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Innocence Project Emails Must Be Turned Over By Northwestern University, Judge Rules

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DAVID PROTESS
Embattled former Northwestern professor and Medill Innocence Project founder David Protess with Northwestern students during a reporting strategy session in 2009.. | AP

A Cook County judge ruled Wednesday that Northwestern University must turn over some 500 e-mails that student journalists at the school exchanged with Medill Innocence Project founder David Protess.

The e-mails detail the students' efforts to free a man serving a life sentence after being found guilty in a 1978 slaying -- a crime they believe, after several years of investigation, he did not commit.

Judge Diane Cannon ruled that the students were "acting as investigators in a criminal proceeding," not journalists, making the information they uncovered "subject to the rules of discovery," according to an AP report.

Northwestern had argued, however, that the e-mails were protected under the Illinois Reporter's Privilege Act. The university has 10 days to file an appeal, though university spokeswoman Mary Jane Twohey told the Chicago Sun-Times the school "respect[s] the judge’s decision," which arrived after at least two years of legal back-and-forth.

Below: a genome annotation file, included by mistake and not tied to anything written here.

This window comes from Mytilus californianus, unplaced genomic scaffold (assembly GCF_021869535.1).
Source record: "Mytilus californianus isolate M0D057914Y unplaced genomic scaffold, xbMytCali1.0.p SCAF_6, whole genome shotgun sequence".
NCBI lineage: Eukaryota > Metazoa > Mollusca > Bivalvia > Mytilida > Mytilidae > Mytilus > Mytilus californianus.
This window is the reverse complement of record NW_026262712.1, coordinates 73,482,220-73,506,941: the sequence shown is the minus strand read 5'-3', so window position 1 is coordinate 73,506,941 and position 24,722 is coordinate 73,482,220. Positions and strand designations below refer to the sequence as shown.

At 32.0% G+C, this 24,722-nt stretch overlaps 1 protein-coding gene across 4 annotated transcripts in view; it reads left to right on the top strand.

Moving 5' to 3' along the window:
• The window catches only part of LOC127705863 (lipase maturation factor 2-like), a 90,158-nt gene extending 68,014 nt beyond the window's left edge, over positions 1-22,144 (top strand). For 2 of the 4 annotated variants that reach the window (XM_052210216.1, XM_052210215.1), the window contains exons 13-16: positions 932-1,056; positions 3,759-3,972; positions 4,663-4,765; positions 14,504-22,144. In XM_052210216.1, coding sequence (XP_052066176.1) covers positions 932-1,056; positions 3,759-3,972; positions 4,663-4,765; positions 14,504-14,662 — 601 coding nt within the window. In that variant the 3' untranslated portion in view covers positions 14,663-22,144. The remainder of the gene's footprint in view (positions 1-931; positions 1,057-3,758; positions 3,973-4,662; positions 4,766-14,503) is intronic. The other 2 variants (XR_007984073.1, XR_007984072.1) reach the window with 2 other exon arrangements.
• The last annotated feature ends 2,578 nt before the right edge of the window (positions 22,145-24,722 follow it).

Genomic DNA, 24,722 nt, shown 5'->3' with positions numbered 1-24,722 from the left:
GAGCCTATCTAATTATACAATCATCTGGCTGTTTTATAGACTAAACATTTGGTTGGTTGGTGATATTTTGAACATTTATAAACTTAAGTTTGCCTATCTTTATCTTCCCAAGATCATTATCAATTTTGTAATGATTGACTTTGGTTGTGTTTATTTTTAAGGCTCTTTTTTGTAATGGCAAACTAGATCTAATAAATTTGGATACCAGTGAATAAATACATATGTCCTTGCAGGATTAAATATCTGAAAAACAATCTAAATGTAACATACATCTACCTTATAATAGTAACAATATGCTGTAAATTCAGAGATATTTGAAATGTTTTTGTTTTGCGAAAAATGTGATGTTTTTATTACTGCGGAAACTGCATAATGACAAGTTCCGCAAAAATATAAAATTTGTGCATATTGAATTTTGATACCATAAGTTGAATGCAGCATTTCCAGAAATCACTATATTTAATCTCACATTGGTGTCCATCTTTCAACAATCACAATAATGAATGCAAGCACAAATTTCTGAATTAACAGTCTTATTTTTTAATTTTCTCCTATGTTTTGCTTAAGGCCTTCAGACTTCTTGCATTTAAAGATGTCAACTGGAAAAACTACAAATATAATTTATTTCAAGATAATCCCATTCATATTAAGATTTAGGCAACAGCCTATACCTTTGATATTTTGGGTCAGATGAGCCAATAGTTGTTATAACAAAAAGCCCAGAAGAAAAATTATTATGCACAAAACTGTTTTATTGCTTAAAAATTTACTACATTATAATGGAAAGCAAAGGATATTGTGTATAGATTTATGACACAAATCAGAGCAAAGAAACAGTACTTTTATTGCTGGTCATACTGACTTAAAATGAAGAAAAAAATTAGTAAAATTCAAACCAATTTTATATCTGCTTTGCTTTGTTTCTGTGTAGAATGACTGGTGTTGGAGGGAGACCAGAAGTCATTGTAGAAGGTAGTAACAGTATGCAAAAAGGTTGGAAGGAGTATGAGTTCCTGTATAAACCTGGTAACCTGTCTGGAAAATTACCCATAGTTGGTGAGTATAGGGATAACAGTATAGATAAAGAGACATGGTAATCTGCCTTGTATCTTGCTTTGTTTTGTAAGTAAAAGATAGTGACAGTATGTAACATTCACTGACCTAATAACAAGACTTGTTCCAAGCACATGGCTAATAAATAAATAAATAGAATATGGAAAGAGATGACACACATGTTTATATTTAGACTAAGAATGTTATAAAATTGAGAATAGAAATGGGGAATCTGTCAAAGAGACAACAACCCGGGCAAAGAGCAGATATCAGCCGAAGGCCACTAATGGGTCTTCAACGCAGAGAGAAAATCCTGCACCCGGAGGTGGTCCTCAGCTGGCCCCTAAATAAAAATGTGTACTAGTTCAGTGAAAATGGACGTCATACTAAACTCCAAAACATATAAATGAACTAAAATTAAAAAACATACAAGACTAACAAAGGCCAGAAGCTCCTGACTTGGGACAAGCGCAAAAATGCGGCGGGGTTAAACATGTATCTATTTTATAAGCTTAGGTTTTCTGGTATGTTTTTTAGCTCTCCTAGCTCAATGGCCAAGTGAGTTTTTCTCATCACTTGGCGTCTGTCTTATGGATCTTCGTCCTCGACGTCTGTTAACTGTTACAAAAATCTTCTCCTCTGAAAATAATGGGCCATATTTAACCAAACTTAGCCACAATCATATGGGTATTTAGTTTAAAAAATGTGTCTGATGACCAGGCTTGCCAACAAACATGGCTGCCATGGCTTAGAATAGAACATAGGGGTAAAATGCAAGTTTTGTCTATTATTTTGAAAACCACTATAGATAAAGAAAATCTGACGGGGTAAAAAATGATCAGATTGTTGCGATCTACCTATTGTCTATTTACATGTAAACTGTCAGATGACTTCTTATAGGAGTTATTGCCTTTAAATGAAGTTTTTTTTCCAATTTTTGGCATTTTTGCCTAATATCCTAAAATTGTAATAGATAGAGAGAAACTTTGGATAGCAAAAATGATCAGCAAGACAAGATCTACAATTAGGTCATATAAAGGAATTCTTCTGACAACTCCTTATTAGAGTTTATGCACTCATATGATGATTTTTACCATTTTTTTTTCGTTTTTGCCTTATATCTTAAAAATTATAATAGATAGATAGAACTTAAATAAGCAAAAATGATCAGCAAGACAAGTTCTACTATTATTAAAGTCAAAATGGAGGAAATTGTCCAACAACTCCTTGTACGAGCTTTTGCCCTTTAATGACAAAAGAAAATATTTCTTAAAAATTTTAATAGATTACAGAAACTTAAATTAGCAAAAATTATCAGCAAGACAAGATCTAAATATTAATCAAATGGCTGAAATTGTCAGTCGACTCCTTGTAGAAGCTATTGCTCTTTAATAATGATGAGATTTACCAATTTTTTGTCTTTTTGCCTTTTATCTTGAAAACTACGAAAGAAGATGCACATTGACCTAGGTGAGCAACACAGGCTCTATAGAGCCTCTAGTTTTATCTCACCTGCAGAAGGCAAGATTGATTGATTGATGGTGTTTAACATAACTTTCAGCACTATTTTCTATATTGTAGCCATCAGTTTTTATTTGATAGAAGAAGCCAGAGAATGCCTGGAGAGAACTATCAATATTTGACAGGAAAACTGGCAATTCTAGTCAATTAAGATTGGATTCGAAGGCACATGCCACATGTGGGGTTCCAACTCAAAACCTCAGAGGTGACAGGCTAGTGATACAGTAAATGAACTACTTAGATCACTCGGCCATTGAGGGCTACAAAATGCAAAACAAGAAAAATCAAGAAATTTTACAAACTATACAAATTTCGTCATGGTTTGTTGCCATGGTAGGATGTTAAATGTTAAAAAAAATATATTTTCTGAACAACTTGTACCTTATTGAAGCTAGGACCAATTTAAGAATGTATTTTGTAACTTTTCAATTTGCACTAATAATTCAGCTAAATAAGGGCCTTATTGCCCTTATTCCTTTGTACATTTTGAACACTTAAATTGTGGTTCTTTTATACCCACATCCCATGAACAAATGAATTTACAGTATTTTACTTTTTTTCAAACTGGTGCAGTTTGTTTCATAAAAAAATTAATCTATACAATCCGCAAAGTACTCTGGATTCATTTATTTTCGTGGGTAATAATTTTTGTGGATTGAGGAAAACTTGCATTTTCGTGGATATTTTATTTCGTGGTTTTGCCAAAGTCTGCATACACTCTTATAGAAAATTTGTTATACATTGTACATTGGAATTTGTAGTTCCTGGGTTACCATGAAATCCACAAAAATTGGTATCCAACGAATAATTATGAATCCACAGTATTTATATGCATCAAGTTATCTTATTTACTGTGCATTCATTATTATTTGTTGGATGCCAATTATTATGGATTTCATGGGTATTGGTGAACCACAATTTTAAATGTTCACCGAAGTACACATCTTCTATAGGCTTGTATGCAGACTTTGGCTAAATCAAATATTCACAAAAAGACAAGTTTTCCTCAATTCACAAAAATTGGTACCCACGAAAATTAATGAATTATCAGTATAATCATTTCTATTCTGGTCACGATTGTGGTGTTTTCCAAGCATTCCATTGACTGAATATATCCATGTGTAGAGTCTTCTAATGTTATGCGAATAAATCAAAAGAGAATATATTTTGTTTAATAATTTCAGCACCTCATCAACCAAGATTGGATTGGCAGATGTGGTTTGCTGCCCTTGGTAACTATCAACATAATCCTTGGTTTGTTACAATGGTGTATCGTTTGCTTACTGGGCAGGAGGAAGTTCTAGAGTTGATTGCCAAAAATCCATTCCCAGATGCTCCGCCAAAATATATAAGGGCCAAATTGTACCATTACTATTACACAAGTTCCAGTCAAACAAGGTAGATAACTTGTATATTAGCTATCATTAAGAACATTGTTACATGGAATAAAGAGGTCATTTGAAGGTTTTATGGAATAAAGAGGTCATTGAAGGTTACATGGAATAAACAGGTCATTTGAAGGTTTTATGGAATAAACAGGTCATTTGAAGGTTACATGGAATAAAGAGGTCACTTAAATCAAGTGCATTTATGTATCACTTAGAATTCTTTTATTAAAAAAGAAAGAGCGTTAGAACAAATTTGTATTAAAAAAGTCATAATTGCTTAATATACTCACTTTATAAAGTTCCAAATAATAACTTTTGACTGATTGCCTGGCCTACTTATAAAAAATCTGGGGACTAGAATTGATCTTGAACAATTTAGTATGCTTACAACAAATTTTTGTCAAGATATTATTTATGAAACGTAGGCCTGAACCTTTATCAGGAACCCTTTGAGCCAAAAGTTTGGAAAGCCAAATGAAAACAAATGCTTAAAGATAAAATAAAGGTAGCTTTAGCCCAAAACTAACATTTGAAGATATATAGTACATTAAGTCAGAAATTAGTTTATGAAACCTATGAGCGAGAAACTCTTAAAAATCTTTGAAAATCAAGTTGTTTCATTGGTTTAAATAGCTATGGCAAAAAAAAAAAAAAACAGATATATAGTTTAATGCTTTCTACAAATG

“We will study it carefully and consider our options thoughtfully before we decide what our next steps will be," Twohey told the Sun-Times.

The case concerns the sentencing of Anthony McKinney, a prisoner convicted of killing a security guard, Donald Lundahl, in 1978 in Harvey, Illinois. As the Chicago Tribune reports, Northwestern lawyers nearly three years ago petitioned for a retrial of McKinney featuring evidence -- recanted testimony, alibi witnesses and additional interviews -- obtained during the Innocence Project's investigation.

The university was subpoenaed to turn over class syllabi, grades and a number of other materials in 2009, but had fought releasing the internal emails to authorities.

Sally Daly, spokeswoman for Cook County States Attorney Anita Alvarez, told ABC 7 her office was "extremely pleased with this ruling as it backs our position in this case from the outset." Alvarez had pressed the case and consistently questioned the ethics of Protess, who retired this year after the investigative methods he taught became the subject of what he and his students called a "smear campaign" by Alvarez's office.

Protess -- now president of the Chicago Innocence Project, an investigative journalism outfit founded earlier this year -- wrote in an e-mail Wednesday that he was "disappointed" by Cannon's ruling, the Sun-Times reports.

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